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London's Westminster council has proposed that overweight people who refuse to go to exercise classes could have their welfare benefits slashed.

The proposal, from a report called 'A Dose of Localism: The Role of Council in Public Health' produced by the Local Government Information Unit think tank suggests that councils could ultimately save money by getting GPs to force unhealthy people to exercise.

Health complications linked to obesity reportedly costs the NHS £5.1 billion every year according to figures from the Department of Health.

The scheme aims to reward people who exercise and punish those who don't by cutting their housing benefit and council tax payments. The report suggests that "where an exercise package is prescribed to a resident, housing and council tax benefit payments could be varied to reward or incentivise residents."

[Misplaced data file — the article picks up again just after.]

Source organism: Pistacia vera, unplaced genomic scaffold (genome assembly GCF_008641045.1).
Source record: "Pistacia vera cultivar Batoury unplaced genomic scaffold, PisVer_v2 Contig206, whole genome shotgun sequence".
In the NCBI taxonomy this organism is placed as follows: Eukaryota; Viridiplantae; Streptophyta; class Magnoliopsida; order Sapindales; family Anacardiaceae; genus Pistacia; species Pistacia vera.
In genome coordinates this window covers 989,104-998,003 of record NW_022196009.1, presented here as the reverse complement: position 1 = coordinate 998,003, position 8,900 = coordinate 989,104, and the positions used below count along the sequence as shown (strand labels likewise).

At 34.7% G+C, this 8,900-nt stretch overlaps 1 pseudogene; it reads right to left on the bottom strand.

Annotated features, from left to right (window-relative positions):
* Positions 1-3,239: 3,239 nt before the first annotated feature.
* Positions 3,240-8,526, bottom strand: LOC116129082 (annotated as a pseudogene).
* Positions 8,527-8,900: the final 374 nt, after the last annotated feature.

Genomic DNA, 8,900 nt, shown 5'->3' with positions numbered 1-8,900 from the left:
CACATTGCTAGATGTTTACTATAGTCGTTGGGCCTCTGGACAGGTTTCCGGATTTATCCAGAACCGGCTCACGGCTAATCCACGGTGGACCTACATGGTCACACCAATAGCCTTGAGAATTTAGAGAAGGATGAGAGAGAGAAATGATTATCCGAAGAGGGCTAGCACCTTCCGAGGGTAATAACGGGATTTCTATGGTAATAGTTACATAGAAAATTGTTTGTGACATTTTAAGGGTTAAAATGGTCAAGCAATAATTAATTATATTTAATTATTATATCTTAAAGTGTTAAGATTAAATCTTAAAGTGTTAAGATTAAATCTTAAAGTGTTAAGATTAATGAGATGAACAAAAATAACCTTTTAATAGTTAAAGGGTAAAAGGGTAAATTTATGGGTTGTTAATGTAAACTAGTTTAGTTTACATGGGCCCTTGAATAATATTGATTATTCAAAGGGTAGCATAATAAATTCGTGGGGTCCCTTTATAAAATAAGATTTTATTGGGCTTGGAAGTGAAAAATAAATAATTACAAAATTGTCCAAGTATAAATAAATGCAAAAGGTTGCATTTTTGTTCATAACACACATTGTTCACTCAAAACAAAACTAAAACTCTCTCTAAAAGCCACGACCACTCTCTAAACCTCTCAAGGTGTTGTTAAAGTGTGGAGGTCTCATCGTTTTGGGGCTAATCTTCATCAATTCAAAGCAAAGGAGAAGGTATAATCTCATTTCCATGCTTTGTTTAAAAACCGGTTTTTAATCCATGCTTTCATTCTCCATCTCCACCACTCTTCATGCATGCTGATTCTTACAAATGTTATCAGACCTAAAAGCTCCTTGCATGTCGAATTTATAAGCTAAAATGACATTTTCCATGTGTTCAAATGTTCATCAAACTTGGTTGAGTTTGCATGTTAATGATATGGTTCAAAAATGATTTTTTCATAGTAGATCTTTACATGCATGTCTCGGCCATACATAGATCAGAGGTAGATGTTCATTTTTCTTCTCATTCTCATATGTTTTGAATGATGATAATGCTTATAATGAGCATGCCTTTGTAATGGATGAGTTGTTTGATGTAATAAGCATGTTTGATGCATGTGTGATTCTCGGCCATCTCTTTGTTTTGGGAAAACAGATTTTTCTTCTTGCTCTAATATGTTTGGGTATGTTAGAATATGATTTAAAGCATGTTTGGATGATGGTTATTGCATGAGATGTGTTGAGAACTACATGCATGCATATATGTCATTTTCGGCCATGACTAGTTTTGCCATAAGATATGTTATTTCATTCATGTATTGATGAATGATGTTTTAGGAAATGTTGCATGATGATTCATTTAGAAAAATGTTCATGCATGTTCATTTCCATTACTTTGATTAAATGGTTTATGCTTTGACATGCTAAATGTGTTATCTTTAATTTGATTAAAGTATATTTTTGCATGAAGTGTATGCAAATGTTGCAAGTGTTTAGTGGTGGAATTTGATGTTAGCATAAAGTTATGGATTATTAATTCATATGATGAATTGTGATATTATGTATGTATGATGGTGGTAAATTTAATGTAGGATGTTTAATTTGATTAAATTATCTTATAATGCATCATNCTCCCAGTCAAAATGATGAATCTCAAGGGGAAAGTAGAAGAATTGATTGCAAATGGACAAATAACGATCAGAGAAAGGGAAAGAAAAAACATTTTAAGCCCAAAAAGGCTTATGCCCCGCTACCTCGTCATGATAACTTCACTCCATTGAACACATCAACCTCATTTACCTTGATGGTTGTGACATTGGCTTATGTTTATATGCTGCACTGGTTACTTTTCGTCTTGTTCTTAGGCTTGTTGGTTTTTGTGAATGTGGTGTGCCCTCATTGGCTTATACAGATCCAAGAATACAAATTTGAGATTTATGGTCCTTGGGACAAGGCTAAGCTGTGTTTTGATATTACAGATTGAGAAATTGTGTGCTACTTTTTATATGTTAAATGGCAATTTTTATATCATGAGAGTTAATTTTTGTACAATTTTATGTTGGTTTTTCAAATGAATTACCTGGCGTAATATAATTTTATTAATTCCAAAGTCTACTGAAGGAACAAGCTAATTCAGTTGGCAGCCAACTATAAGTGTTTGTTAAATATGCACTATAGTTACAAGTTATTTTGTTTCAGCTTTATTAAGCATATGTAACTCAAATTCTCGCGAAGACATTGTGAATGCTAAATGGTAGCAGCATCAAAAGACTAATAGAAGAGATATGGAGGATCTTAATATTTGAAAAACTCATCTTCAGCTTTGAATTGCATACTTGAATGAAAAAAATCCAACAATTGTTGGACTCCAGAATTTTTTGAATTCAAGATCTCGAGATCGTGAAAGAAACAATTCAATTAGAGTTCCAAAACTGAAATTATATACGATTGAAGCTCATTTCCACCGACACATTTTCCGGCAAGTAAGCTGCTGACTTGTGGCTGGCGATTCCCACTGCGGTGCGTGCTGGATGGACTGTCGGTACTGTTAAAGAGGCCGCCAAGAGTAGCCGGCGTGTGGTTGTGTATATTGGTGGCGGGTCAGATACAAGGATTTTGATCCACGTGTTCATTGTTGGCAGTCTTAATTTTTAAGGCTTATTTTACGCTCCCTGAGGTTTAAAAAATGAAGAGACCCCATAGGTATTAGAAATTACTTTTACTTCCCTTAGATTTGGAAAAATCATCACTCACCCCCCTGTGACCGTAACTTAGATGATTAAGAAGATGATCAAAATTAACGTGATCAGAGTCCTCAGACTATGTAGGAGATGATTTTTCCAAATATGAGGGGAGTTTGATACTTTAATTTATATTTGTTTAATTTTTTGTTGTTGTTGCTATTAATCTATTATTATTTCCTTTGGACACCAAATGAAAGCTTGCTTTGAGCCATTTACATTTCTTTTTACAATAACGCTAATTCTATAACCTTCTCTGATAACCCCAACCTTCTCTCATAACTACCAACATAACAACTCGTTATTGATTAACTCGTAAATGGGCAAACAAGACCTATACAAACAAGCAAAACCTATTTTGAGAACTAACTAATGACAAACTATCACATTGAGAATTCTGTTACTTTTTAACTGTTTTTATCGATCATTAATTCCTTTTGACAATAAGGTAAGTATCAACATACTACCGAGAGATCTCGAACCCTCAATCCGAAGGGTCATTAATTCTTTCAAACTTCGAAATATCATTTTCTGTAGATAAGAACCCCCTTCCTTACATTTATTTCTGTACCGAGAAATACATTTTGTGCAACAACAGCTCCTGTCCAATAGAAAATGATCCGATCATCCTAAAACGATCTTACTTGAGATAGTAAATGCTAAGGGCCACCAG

Leader of Tory-run Westminster Council, Phillipa Roe said "Councils have a great opportunity to improve lives by thinking how public health can be integrated into existing local services...This report contains exactly the sort of bright, forward-thinking and radical ideas that need to be looked at."

Not everyone was happy at the proposed scheme. Baroness Hussein-Ece of the Liberal Democrats and member of the House of Lords called it a "completely outrageous notion!" on Twitter.

Local authorities will take over responsibility for public health services from April this year.


Images: Thinkstock 


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Obese in Westminster could lose their benefits say council
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